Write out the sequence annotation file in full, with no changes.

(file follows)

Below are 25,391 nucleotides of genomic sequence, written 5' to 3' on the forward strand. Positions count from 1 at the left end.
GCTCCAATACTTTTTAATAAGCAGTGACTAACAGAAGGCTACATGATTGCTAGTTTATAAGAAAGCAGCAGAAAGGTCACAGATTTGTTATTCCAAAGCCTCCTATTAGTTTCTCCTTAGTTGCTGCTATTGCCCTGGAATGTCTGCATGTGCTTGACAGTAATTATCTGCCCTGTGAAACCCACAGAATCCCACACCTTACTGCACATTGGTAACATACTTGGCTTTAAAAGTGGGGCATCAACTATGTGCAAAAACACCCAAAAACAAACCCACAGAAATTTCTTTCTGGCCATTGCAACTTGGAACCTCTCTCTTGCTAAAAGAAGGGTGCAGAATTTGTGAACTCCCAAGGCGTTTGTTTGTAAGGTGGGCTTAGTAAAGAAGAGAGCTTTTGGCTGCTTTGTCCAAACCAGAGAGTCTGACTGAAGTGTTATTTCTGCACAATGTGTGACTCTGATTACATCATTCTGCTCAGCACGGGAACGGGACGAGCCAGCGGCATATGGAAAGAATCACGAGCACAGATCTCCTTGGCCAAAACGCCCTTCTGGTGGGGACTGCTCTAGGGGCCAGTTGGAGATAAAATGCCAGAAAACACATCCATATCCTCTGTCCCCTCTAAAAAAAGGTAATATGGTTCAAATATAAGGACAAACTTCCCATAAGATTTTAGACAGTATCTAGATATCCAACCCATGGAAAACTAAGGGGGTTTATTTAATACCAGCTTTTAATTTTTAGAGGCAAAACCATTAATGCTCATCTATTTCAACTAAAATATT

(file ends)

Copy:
Below are 25,391 nucleotides of genomic sequence, written 5' to 3' on the forward strand. Positions count from 1 at the left end.
GCTCCAATACTTTTTAATAAGCAGTGACTAACAGAAGGCTACATGATTGCTAGTTTATAAGAAAGCAGCAGAAAGGTCACAGATTTGTTATTCCAAAGCCTCCTATTAGTTTCTCCTTAGTTGCTGCTATTGCCCTGGAATGTCTGCATGTGCTTGACAGTAATTATCTGCCCTGTGAAACCCACAGAATCCCACACCTTACTGCACATTGGTAACATACTTGGCTTTAAAAGTGGGGCATCAACTATGTGCAAAAACACCCAAAAACAAACCCACAGAAATTTCTTTCTGGCCATTGCAACTTGGAACCTCTCTCTTGCTAAAAGAAGGGTGCAGAATTTGTGAACTCCCAAGGCGTTTGTTTGTAAGGTGGGCTTAGTAAAGAAGAGAGCTTTTGGCTGCTTTGTCCAAACCAGAGAGTCTGACTGAAGTGTTATTTCTGCACAATGTGTGACTCTGATTACATCATTCTGCTCAGCACGGGAACGGGACGAGCCAGCGGCATATGGAAAGAATCACGAGCACAGATCTCCTTGGCCAAAACGCCCTTCTGGTGGGGACTGCTCTAGGGGCCAGTTGGAGATAAAATGCCAGAAAACACATCCATATCCTCTGTCCCCTCTAAAAAAAGGTAATATGGTTCAAATATAAGGACAAACTTCCCATAAGATTTTAGACAGTATCTAGATATCCAACCCATGGAAAACTAAGGGGGTTTATTTAATACCAGCTTTTAATTTTTAGAGGCAAAACCATTAATGCTCATCTATTTCAACTAAAATATT